SCOTUS’ Decision On NC’s Voter Restrictions Was Too Close for Comfort

By | LXBN | September 2, 2016
Photo Credit: James Willamor cc

In a close Supreme Court decision the justices voted (4-to-4) against reinstating North Carolina’s identification requirement, meaning voters won’t have to show one of several qualifying photo IDs when casting ballots in the battleground state this November and early voting reverts to 17 days. With the decision coming so closely after the Fourth Circuit just struck down the voting laws, a question lingers in the air: What will it take for the conservative bloc on the high court to vote against voter ID laws?

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A Tale of Two Escobars: Federal Courts Begin Grappling with Opposing Views of “Materiality”

A Tale of Two Escobars: Federal Courts Begin Grappling with Opposing Views of “Materiality”

On June 16, 2016, the U.S. Supreme Court issued a highly anticipated opinion in Universal Health Services, Inc. v. U.S. ex rel. Escobar, which for the first time expressly recognized implied certification as a viable theory under the federal False Claims Act (FCA).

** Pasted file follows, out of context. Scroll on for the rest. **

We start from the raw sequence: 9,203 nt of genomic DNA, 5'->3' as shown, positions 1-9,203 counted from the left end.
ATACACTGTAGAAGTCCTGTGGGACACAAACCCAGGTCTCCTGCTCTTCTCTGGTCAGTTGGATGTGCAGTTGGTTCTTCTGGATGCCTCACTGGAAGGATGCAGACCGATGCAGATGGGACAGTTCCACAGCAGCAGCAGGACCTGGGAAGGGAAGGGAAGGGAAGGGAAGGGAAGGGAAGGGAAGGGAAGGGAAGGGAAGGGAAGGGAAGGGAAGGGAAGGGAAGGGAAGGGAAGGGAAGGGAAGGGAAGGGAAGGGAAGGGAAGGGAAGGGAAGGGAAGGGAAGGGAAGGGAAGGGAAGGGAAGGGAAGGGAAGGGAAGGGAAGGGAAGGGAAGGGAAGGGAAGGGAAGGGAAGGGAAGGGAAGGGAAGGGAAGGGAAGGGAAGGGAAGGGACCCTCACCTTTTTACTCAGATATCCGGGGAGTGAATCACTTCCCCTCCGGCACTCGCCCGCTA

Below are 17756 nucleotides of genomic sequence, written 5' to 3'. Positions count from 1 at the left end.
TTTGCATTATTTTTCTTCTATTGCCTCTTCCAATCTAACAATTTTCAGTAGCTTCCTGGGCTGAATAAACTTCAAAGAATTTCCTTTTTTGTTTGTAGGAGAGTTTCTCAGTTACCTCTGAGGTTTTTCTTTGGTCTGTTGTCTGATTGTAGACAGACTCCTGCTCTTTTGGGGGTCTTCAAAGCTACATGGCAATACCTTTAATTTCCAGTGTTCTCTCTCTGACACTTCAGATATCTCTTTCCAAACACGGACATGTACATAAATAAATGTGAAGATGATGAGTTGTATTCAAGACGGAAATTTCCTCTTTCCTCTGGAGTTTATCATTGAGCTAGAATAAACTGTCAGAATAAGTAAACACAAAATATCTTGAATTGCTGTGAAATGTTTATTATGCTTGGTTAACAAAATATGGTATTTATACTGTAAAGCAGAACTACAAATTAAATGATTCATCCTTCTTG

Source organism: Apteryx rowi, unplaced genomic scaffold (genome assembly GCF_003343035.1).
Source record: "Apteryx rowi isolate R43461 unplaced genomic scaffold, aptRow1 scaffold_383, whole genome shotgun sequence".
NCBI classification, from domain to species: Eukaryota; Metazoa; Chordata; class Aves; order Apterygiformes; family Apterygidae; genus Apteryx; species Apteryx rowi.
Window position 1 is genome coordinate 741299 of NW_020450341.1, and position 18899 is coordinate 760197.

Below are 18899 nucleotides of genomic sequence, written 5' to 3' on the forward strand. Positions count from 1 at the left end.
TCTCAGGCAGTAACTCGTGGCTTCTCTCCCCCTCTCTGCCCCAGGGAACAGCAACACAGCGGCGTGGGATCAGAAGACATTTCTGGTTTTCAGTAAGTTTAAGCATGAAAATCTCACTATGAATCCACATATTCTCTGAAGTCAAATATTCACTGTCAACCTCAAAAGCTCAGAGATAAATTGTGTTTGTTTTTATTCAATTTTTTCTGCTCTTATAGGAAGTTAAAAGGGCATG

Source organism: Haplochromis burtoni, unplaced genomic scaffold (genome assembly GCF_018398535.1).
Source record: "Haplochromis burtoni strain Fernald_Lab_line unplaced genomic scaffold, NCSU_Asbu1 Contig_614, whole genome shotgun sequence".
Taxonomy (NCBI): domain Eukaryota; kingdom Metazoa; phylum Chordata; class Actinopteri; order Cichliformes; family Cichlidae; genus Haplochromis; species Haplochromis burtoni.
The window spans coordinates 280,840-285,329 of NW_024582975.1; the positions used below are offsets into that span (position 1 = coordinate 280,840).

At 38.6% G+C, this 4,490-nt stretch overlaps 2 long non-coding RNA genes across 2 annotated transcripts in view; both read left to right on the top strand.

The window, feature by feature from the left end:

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SCOTUS to Consider City of Miami’s Predatory Lending Lawsuit Against Banks

By | Florida Banking Law Blog | August 25, 2016

In a case that will have a direct impact on creditors, the U.S. Supreme Court has agreed to hear an appeal involving the City of Miami’s claims in three related cases that it suffered damages through alleged discriminatory lending practices of residential mortgage lenders including Bank of America, Wells Fargo, and Citigroup.

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Supreme Court Decision Restricts Government Prosecution of Political Corruption

In a unanimous 8-0 decision, the U.S. Supreme Court has vacated the political corruption convictions of former Virginia Governor Robert F. McDonnell for conspiracy to commit honest services fraud and Hobbs Act extortion and making false statements to federal officials. McDonnell v. United States, No. 15-474, 579 U.S. ___ (2016).

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Signed, Sealed, Delivered, but Not Dismissed: The Sixth Circuit Takes On Campbell-Ewald’s Offered Vs. Delivered Distinction

Signed, Sealed, Delivered, but Not Dismissed: The Sixth Circuit Takes On Campbell-Ewald’s Offered Vs. Delivered Distinction

Following the Supreme Court’s January decision in Campbell-Ewald Co. v. Gomez, 136 S. Ct. 663 (2016) that a defendant cannot moot a plaintiff’s individual claim by simply offering to satisfy the plaintiff’s demand before a motion for class certification is filed, but must instead deliver that relief, the lower courts have struggled to identify when relief has been delivered versus merely “offered.”

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